constructor(private readonly appService: AppService) {} 3

@Get() 4
getHello(): string { 5
return this.appService.getHello(); 6

1)Import of the service
2) Decorator that tells NestJS that it is a controller
3)Service injection
4) HTTP request type and route (empty) served by the controller
5) Function to be executed after invoking the route with a GET request
6) Invocation of the service that resolves the request


Creating our first service and controller

From the command line we will use the NestJS CLI.

$ nest g service tutorial
$ nest g controller tutorial

The created service is available in tutorial/tutorial.service.ts and the created controller is available in tutorial.controller.ts. The creation of the service and controller have modified the app.module.ts file by adding them to the list of services and controllers for the application.

The app.module.ts file

import { Module } from ‘@nestjs/common’;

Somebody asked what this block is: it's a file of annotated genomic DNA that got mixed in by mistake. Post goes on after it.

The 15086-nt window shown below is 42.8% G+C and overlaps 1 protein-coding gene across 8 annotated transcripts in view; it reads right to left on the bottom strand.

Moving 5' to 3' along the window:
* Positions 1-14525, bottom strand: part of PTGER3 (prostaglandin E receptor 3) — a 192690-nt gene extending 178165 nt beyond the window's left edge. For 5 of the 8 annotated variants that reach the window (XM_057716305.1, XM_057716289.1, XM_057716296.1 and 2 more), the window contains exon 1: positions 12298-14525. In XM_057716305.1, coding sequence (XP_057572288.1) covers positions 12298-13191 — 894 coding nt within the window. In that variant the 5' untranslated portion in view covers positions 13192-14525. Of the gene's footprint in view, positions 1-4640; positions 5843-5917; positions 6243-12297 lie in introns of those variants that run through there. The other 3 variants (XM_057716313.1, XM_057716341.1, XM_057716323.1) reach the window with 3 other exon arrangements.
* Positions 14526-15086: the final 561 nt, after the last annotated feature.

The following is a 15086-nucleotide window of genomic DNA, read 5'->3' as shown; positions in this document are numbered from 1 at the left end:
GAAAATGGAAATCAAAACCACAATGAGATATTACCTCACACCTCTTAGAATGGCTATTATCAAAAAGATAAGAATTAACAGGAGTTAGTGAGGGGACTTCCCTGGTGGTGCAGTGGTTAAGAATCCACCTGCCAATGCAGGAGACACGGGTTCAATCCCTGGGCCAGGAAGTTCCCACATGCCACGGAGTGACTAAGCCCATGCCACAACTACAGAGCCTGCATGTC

import { AppController } from ‘./app.controller’;
import { AppService } from ‘./app.service’;
import {

TutorialService } from ‘./tutorial/tutorial.service’;
import { TutorialController } from ‘./tutorial/tutorial.controller’;

imports: [],
controllers: [AppController, TutorialController], 1
providers: [AppService, TutorialService], 2
export class AppModule {}

1) Driver List
2) List of providers

The service

file tutorial/tutorial.service.ts

import { Injectable } from ‘@nestjs/common’;

export class TutorialService {
findAll(): any { 1
return ‘​​Hello World!’;

1) Example of a function that merely indicates that it is working when it is called.


The controller

We start by simply adding for now:

1) The constructor where the service is injected to be able to use it
2)Creating the first route and the associated HTTP method that we are going to test 1

import { Controller, Get } from ‘@nestjs/common’;